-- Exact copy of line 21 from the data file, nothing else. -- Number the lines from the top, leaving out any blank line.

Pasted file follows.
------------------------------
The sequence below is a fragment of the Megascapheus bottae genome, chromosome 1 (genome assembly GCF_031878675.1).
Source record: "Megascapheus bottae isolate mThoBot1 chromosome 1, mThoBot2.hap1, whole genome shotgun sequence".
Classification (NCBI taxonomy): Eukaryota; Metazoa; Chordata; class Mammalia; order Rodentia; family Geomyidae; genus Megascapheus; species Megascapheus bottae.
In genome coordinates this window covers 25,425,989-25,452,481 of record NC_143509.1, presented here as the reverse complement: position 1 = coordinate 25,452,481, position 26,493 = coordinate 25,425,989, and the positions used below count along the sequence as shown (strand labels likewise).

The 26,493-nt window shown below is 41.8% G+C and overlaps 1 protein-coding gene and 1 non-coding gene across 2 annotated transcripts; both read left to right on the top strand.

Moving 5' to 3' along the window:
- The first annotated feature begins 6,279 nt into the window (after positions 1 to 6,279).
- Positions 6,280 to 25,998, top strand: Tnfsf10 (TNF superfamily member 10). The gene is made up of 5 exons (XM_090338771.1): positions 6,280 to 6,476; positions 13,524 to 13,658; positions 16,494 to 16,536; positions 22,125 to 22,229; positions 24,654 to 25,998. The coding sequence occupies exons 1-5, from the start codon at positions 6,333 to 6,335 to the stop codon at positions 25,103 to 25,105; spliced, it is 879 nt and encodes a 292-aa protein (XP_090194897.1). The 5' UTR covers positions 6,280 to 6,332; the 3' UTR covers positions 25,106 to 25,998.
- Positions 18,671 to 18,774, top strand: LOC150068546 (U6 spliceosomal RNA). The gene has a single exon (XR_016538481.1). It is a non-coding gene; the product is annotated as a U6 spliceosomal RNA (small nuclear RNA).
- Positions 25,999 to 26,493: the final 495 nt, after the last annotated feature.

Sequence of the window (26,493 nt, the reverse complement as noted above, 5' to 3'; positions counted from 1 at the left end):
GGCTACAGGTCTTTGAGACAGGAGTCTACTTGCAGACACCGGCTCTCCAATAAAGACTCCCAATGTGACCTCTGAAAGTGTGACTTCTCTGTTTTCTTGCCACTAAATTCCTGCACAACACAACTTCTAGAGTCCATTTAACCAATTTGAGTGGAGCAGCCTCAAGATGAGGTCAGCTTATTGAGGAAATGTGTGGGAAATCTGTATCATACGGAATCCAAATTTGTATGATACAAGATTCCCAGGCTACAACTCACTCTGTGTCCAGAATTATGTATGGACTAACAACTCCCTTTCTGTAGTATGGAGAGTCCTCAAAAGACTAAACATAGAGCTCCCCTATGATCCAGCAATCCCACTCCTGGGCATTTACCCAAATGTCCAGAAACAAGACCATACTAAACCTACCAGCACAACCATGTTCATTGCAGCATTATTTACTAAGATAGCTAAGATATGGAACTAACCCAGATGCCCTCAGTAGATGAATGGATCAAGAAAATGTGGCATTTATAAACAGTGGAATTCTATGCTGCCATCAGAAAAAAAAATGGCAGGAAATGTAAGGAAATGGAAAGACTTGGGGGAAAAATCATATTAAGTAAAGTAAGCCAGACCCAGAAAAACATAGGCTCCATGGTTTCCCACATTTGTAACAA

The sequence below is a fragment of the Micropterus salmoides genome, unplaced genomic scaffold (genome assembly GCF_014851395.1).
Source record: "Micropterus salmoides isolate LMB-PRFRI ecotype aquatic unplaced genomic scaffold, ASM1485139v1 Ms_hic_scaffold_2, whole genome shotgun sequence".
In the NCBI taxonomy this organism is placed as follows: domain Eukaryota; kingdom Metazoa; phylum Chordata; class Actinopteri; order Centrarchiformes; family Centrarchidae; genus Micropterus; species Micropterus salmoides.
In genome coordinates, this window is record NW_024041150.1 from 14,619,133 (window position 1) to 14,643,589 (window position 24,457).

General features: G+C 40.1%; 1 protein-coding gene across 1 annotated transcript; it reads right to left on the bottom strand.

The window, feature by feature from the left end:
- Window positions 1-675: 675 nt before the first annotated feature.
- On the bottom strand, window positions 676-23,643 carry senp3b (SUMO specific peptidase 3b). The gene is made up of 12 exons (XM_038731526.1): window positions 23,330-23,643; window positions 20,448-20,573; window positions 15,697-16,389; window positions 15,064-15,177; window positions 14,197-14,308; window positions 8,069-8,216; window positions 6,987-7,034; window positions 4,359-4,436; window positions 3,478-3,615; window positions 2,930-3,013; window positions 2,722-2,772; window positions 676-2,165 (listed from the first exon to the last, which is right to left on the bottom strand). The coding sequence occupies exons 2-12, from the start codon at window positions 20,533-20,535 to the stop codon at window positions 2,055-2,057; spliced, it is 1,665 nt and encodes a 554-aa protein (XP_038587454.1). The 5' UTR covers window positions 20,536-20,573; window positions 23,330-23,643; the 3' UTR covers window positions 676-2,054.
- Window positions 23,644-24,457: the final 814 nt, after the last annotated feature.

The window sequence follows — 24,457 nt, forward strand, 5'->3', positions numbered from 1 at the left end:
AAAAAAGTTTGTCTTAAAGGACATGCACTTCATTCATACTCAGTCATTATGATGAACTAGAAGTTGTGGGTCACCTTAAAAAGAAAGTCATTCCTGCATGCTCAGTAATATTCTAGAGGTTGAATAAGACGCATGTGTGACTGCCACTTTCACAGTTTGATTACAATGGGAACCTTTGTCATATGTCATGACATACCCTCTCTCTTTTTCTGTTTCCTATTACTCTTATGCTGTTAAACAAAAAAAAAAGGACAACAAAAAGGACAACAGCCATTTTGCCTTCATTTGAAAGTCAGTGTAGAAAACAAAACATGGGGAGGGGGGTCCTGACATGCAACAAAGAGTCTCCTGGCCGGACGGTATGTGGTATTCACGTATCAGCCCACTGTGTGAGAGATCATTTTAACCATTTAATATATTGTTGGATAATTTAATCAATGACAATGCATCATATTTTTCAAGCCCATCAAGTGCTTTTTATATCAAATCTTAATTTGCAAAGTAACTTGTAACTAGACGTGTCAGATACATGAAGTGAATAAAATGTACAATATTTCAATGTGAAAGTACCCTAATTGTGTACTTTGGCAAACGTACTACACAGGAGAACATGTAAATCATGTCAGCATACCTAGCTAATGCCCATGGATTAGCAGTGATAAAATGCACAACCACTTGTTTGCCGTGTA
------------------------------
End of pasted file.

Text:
- Window positions 23,644-24,457: the final 814 nt, after the last annotated feature.